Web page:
I don't expect the Obama White House or his re-election team to get religion on the economy. A more likely scenario is that political reality might force a change in the re-election team. Many of my East Coast journalist friends believe that if the polls look bad or even iffy for Obama a year from now, he won't hesitate to trade Biden for Hillary. The Big Switch would be made sending Joe to State and making Mrs. Clinton the VP candidate. Such a move would energize his campaign, especially among women, and among Latinos and working class whites. The populist Big Dog, Bill Clinton would stump tirelessly for the ticket, and the combination could deliver a larger victory for Obama and the Democrats than he might win otherwise, giving him new political running room to govern in his second term. I am not a Clinton loyalist who is floating this at the behest of Bill or Hillary or any of their political pals. I am skeptical that Obama would make the move even if it were to be in his best interest, but my journalist sources have convinced me that it is within the realm of possibility. The Clintons understand economic messaging, whatever their other flaws. An Obama/Clinton ticket is probably the only path to progressive change in the second term.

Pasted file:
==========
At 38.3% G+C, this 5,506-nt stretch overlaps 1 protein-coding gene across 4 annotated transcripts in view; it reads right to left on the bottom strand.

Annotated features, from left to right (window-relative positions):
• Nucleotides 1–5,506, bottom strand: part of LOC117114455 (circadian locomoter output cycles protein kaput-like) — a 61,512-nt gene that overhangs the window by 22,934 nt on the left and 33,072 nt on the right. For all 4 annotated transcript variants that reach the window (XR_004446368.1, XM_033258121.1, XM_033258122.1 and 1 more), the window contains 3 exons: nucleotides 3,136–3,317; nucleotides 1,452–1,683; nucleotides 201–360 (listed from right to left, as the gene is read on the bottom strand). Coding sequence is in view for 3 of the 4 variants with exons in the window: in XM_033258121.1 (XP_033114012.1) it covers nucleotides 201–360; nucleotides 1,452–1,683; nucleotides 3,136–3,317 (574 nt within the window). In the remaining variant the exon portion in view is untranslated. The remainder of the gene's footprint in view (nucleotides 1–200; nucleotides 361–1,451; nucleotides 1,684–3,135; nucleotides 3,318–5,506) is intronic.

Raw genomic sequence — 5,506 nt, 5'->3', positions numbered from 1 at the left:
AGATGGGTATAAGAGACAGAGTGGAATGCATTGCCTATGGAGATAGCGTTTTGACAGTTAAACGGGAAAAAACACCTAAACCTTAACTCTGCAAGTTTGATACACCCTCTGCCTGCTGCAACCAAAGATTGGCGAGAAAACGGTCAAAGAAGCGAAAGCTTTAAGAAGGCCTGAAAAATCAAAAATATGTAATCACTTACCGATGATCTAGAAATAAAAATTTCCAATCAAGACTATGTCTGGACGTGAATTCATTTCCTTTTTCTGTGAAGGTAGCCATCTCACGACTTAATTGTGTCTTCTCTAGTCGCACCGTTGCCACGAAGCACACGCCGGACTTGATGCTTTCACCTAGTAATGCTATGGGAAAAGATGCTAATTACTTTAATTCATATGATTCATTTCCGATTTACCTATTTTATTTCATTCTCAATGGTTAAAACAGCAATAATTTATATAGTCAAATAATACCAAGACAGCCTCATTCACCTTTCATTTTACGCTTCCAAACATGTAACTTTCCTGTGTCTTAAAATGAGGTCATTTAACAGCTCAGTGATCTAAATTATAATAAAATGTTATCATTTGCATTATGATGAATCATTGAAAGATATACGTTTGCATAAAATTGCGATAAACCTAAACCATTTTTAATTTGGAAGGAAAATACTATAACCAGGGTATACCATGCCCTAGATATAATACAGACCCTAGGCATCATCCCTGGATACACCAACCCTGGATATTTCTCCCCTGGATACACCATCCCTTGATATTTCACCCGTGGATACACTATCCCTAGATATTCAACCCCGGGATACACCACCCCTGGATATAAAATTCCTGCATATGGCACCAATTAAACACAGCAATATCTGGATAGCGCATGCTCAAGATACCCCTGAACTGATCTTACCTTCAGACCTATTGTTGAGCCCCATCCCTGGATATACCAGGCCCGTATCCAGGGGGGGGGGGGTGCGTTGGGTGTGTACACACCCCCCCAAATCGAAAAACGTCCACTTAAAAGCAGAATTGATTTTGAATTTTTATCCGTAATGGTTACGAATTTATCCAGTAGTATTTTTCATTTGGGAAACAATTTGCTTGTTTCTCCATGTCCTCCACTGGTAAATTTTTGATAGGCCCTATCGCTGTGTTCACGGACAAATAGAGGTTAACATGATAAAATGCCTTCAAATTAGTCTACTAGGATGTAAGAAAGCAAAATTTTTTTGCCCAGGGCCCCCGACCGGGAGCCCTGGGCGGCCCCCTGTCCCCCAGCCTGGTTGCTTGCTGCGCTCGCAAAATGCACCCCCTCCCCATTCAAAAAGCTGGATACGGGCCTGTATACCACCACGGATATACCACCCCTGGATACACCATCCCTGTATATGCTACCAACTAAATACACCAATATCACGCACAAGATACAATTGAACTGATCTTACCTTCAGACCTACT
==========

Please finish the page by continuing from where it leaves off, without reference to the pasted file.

The June gloom is lifting in Los Angeles. The sun is shining in my hometown; we are cooking outside and eating in the garden with family and friends. I've put down my economic and foreign policy books and picked up detective fiction. I give high marks to Sara Gran's Claire Dewitt and the City of the Dead, a quirky novel about about the world's greatest PI. A one-time teen detective in Brooklyn and follower of the enigmatic French detective Jacques Silette, Clair takes her game to post-Katrina New Orleans. Read the book, the first in a new series, and watch re-runs of HBO's Treme for musical accompaniment. We've also seen the most popular film of the year from Norway, Troll Hunter, and I've finished the superb detective series written by Jo Nesbo set in Oslo.

My advice for a happy summer: ignore the debt ceiling debate and recharge your batteries for fall. Wait for economic reality to bring Hillary on to the Democratic ticket, and have a good 4th of July.